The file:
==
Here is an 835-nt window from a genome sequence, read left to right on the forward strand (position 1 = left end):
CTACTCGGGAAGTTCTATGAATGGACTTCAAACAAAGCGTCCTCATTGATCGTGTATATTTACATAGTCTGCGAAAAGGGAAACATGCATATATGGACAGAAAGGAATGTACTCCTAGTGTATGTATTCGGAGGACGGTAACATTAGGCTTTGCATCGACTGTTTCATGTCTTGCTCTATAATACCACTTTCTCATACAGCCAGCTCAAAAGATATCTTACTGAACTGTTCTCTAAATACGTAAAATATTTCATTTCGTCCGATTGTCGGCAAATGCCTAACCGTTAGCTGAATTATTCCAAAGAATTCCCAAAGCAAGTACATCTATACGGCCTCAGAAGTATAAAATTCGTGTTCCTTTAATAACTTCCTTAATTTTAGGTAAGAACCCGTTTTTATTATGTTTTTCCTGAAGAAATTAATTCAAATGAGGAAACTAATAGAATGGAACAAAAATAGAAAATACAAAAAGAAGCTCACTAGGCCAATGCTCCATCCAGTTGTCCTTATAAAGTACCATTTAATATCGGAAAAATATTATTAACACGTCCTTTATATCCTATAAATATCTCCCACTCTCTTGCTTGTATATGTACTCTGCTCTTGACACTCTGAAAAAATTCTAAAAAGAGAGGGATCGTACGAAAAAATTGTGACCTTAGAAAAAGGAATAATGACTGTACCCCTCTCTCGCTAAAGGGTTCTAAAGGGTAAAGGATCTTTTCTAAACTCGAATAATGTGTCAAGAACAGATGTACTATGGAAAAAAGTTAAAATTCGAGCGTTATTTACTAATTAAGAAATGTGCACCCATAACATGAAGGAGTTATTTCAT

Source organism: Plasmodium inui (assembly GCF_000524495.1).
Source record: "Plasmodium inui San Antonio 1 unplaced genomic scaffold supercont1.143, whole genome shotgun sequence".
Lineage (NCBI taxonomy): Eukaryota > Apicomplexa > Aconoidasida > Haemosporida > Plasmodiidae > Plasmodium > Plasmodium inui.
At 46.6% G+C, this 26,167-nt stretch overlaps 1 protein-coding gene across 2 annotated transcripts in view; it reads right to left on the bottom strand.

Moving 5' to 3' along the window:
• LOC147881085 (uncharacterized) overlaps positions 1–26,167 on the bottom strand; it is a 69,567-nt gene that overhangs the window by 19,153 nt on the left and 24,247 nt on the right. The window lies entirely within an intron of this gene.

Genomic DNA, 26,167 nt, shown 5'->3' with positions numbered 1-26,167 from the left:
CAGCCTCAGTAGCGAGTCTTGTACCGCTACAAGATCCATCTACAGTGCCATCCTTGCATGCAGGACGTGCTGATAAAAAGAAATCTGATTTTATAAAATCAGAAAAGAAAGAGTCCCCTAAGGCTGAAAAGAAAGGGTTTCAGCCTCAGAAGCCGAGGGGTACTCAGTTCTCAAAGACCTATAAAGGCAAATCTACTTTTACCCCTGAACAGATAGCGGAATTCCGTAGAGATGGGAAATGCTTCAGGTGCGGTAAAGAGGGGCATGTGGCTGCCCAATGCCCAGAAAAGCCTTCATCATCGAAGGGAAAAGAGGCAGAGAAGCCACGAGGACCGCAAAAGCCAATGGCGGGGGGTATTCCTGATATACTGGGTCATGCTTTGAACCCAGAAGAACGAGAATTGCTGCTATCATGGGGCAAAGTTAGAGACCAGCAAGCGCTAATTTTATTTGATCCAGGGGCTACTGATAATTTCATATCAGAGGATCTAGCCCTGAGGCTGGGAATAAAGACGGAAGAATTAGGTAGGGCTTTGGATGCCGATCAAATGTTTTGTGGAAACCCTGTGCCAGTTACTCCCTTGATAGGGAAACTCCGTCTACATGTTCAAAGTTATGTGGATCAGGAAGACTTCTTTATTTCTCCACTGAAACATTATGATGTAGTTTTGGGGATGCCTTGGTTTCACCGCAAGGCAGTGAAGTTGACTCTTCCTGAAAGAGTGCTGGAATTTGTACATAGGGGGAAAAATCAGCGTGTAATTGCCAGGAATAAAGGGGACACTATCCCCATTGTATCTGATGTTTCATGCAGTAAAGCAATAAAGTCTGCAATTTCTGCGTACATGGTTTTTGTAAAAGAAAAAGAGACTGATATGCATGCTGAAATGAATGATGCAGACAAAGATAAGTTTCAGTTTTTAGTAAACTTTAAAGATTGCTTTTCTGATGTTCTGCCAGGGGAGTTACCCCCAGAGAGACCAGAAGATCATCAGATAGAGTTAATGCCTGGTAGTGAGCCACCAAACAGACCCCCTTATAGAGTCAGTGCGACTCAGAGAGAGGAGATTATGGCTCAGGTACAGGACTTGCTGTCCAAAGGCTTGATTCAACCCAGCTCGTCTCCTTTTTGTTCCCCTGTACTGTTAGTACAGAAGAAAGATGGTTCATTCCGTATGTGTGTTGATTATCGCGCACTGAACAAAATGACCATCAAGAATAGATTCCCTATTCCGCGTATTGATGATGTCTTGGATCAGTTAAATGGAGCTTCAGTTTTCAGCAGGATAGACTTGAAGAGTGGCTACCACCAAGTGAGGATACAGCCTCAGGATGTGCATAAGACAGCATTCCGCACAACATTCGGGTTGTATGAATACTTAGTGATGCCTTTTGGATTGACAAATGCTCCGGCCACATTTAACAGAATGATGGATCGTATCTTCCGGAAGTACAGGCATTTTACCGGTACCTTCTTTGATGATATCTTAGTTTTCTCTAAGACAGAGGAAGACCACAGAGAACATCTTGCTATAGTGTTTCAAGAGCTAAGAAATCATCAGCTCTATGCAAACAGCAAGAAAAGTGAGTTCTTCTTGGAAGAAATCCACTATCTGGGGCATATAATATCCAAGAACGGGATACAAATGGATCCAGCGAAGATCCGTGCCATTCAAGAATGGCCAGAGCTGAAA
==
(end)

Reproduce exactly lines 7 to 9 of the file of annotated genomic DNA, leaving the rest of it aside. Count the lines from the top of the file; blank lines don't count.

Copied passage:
Moving 5' to 3' along the window:
• LOC147881085 (uncharacterized) overlaps positions 1–26,167 on the bottom strand; it is a 69,567-nt gene that overhangs the window by 19,153 nt on the left and 24,247 nt on the right. The window lies entirely within an intron of this gene.

Genomic DNA, 26,167 nt, shown 5'->3' with positions numbered 1-26,167 from the left: